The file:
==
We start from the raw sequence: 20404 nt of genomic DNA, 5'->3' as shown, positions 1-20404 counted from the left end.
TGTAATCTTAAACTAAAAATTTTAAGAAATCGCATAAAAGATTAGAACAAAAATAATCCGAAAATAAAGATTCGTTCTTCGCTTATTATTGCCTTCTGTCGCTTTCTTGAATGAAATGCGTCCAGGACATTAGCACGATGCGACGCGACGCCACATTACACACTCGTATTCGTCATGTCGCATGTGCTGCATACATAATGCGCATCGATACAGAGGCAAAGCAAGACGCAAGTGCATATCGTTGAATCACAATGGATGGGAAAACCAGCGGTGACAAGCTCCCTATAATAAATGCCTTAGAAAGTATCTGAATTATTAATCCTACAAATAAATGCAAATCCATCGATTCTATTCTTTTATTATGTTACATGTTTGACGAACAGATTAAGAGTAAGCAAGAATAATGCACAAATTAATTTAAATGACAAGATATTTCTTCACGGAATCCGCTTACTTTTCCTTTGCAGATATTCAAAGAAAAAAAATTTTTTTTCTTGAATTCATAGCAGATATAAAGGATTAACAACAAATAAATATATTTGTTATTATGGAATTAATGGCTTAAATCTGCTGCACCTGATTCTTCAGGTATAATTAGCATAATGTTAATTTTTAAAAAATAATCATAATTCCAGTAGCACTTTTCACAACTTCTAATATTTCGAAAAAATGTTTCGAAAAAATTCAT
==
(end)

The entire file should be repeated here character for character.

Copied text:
We start from the raw sequence: 20404 nt of genomic DNA, 5'->3' as shown, positions 1-20404 counted from the left end.
TGTAATCTTAAACTAAAAATTTTAAGAAATCGCATAAAAGATTAGAACAAAAATAATCCGAAAATAAAGATTCGTTCTTCGCTTATTATTGCCTTCTGTCGCTTTCTTGAATGAAATGCGTCCAGGACATTAGCACGATGCGACGCGACGCCACATTACACACTCGTATTCGTCATGTCGCATGTGCTGCATACATAATGCGCATCGATACAGAGGCAAAGCAAGACGCAAGTGCATATCGTTGAATCACAATGGATGGGAAAACCAGCGGTGACAAGCTCCCTATAATAAATGCCTTAGAAAGTATCTGAATTATTAATCCTACAAATAAATGCAAATCCATCGATTCTATTCTTTTATTATGTTACATGTTTGACGAACAGATTAAGAGTAAGCAAGAATAATGCACAAATTAATTTAAATGACAAGATATTTCTTCACGGAATCCGCTTACTTTTCCTTTGCAGATATTCAAAGAAAAAAAATTTTTTTTCTTGAATTCATAGCAGATATAAAGGATTAACAACAAATAAATATATTTGTTATTATGGAATTAATGGCTTAAATCTGCTGCACCTGATTCTTCAGGTATAATTAGCATAATGTTAATTTTTAAAAAATAATCATAATTCCAGTAGCACTTTTCACAACTTCTAATATTTCGAAAAAATGTTTCGAAAAAATTCAT